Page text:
tstark

Stumped!

8 posts in this topic

So this came to me in in pieces and it was been repaired and I still have no ideas or what it could be.  All I know is thats is from morocco (unknown region),  it looks to have "suckers" on the end of the piece which throws me.  I have had the thought of a marine plant root of some kind.  Thanks for the help!-1.jpg

-2.jpg

-3.jpg

Share this post


Link to post
Share on other sites

A heteromorph ammonite.

2 people finds this informative

Share this post


Link to post
Share on other sites

I agree with pfooley, a heteromorph ammonite.

Nice one too!

Tony

Share this post


Link to post
Share on other sites

thanks for the quick answers and help. 

Share this post


Link to post
Share on other sites

Some of us steered this kind of course when we were young :) 

Share this post


Link to post
Share on other sites

I'm a little uncertain about this one being a heteromorph ammonite.  First, the straight shaft seems to have chambers, but if those really are chambers their edges (suture lines) look to be straight across, as you would see in a nautiloid not an ammonite.  Perhaps a closer picture would resolve the question.

 

Also the smaller diameter shaft is oddly irregular.  There are heteromorphs that have a number of straight shafts that are connected by hairpin turns, such as Diplomoceras or Polyptychoceras, and there are heteromorphic ammonites and also nautiloids that start with a normal planispiral shell that then straightens out; Baculites and Litulites would be examples.  However I am unaware of any cephalopods that start with such an irregular, vaguely twisty whorl and then transition via a hairpin curve to a perfectly straight shaft.  Has anyone seen this growth form before?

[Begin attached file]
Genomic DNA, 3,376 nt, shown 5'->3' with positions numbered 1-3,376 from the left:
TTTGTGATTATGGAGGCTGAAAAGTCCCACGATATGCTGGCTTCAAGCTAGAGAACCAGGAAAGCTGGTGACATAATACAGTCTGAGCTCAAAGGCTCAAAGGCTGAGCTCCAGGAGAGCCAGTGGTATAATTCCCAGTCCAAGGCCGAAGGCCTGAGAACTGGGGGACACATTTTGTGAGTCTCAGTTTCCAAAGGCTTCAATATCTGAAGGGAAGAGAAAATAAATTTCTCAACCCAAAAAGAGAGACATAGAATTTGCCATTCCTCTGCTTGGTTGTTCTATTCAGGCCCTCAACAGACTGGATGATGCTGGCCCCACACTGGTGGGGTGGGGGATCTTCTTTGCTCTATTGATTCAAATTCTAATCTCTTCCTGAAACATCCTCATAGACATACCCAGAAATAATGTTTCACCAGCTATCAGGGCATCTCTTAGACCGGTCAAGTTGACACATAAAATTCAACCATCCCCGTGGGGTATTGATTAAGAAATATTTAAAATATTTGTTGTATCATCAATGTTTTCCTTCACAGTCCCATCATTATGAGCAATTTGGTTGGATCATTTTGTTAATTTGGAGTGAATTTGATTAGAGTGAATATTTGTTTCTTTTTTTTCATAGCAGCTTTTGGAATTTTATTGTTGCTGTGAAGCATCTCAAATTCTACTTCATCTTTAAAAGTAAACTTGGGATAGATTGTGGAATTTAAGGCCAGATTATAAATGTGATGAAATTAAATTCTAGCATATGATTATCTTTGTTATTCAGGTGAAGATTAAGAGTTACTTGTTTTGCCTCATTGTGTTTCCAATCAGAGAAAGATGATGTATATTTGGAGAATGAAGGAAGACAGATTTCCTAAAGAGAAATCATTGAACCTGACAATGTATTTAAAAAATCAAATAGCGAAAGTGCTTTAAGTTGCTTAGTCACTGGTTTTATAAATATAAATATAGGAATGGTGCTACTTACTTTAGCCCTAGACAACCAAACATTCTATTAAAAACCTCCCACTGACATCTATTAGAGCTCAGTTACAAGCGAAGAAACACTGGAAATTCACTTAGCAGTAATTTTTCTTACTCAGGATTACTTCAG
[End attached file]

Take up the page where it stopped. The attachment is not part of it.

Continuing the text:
Don

1 person finds this informative

Share this post


Link to post
Share on other sites

I've never seen something like this before. I'm leaning to a compound element as you suggest, Don. :headscratch:

Share this post


Link to post
Share on other sites

I have some bizarre heteromorph ammonites (likely new species) from the Turonian of Texas.  So, unusual morphology doesn't bother me too much.  However, I agree with Don that better images or direct observation of complex sutures would help confirm an ammonite.  Possible causes for the weird shape could be incorrect assembly during prep, a broken ammonite prepped in a way that makes it seem new, or a pathological specimen.

1 person finds this informative

Share this post


Link to post
Share on other sites

Create an account or sign in to comment

You need to be a member in order to leave a comment

Create an account

Sign up for a new account in our community. It's easy!


Register a new account

Sign in

Already have an account? Sign in here.


Sign In Now

  • Recently Browsing   0 members

    No registered users viewing this page.